Meritocracy at Work: Well-Intention Systems Can Cause the Reverse - Ideas for Leaders
Idea #620

Meritocracy at Work: Well-Intention Systems Can Cause the Reverse

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If managers believe, because of formal performance evaluation and compensation systems, that their organization is meritocratic, they are ironically more likely to engage in less meritocratic behaviour. Researcher Emilio J. Castilla of MIT’s Sloan School of management calls this “the paradox of meritocracy.”


Many companies make an effort to promote and compensate their employees based on performance rather than, as in the past, seniority. Specifically, companies will implement merit-based routines and written policies and performance management systems, all with the goal of ensuring that the most effective and successful employees and managers are compensated based on their performance.

In his research, MIT Sloan School of Management professor Emilio J. Castilla demonstrated that well-intentioned, organizational efforts to establish meritocracies through formal evaluation and reward systems may have a surprisingly counterintuitive effect: managers in companies with meritocratic systems are more likely to show demographic bias in their compensation decisions.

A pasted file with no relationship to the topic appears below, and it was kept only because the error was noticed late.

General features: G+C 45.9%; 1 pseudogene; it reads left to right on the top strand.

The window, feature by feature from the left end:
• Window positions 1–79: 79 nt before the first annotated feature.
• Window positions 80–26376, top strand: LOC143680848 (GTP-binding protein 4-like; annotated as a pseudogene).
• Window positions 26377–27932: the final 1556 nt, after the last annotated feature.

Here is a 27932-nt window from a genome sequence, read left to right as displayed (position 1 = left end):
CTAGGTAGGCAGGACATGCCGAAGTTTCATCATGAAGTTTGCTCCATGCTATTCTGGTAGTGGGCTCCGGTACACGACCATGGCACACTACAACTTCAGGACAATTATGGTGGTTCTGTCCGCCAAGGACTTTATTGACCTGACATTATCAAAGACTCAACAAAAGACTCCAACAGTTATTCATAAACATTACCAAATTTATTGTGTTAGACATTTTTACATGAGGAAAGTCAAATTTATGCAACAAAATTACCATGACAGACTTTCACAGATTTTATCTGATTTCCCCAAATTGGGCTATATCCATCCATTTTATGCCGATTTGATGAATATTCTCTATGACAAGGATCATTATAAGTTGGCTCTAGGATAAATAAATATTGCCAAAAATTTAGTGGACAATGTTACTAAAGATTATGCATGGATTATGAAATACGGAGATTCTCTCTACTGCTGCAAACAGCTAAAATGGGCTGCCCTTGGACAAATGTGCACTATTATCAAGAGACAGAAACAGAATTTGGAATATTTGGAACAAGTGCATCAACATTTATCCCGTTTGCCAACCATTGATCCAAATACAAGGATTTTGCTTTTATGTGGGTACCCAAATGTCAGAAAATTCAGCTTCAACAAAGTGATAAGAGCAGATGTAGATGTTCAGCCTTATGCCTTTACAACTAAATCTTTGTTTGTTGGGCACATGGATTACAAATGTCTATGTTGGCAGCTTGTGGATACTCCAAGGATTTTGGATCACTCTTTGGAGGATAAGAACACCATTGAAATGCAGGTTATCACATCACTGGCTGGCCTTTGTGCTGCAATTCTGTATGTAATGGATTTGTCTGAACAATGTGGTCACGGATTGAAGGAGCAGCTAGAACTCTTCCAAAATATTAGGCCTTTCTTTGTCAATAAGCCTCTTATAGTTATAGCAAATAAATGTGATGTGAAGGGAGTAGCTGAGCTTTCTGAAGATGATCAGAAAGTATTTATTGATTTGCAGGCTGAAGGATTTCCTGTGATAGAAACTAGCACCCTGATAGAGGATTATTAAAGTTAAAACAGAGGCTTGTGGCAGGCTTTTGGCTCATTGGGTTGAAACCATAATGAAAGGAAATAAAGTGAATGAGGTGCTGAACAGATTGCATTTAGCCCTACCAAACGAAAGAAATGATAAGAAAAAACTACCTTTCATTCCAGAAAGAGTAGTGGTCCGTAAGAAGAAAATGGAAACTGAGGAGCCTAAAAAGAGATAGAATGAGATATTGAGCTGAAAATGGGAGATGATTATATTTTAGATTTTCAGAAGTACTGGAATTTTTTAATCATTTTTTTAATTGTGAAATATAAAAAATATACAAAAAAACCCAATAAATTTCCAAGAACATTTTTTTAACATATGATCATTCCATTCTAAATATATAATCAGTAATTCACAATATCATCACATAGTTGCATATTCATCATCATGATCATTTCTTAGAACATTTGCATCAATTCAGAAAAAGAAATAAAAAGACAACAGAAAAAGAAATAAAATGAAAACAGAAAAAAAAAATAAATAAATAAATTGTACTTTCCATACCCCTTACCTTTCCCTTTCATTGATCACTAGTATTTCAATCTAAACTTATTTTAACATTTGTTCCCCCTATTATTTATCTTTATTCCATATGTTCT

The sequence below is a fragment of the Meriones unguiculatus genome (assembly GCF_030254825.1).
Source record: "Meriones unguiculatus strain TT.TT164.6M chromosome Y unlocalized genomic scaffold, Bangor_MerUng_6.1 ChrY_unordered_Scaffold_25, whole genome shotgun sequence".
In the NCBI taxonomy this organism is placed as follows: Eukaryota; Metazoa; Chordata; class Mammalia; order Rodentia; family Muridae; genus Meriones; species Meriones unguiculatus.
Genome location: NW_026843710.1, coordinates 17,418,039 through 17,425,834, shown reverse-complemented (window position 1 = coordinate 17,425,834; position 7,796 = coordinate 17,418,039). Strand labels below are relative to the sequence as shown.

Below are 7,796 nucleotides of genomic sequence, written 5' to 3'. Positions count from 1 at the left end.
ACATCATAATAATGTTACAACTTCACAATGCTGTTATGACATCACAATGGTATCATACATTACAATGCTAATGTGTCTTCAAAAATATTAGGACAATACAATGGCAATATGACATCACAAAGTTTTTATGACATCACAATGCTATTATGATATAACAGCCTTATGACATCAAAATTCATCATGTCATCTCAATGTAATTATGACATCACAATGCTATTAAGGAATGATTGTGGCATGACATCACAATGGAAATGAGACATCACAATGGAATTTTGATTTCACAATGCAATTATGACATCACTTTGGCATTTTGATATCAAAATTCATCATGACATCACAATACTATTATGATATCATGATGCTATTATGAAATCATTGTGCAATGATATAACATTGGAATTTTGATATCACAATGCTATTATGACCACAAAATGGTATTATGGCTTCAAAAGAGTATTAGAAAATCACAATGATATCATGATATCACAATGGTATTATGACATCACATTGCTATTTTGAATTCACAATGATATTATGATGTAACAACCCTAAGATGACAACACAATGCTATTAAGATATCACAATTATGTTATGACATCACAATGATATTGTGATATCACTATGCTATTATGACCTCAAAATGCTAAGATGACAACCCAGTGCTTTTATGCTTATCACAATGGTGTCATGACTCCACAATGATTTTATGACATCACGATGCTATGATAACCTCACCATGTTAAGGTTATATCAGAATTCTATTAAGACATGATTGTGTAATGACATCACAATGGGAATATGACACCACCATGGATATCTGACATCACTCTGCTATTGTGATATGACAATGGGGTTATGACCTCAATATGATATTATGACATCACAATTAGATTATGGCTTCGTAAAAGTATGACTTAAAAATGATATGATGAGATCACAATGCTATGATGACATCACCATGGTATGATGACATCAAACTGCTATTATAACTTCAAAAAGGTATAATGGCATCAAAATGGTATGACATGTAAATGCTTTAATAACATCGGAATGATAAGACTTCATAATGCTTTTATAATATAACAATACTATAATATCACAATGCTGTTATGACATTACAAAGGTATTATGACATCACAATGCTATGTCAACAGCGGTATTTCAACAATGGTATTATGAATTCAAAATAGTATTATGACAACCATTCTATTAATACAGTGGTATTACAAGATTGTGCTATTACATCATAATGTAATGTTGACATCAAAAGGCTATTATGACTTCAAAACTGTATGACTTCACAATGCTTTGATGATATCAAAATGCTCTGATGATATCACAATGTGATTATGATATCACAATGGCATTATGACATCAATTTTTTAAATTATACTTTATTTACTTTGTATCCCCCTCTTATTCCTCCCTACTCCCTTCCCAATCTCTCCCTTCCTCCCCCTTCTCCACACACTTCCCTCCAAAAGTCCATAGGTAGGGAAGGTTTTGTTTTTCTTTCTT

Castilla conducted an experiment in which 400 students with management experience, drawn from an MBA program, were tasked with making compensation decisions based on performance evaluations. In the experiment, Castilla manipulated the gender of the employees and whether or not the fictional company for whom they worked (dubbed “ServiceOne”) specifically emphasized meritocratic compensation. (For example, one group of participants read core value statements such as “raises and bonuses are to be based entirely on the performance of the employee,” or, for companies that did not promote meritocracy, “raises and bonuses are to be given at the discretion of the manager.”)

The experiment revealed that participants representing companies with definite meritocratic core values were much more likely to reward men at higher compensation levels than women despite identical performance evaluations — including 12% higher bonuses. (The disconnect between performance and compensation, while still present, was less pronounced in hiring, firing and promotion decisions perhaps because of the visibility of those decisions.)

On the other hand, when “ServiceOne” was not presented in the experiment as a company that embraced meritocratic values, women were likely to receive higher compensation than men.

Why does this paradox of meritocracy exist? Castilla points the finger to a lack of vigilance. Managers assuming that organizational processes will keep bias in check don’t necessarily pay close attention to the impact that their own individual biases, hidden or overt, may have on their decisions. They don’t guard against being influenced by stereotypes. After all, they (maybe subconsciously) think to themselves, given the values of the company, any decision is going to be fair and impartial.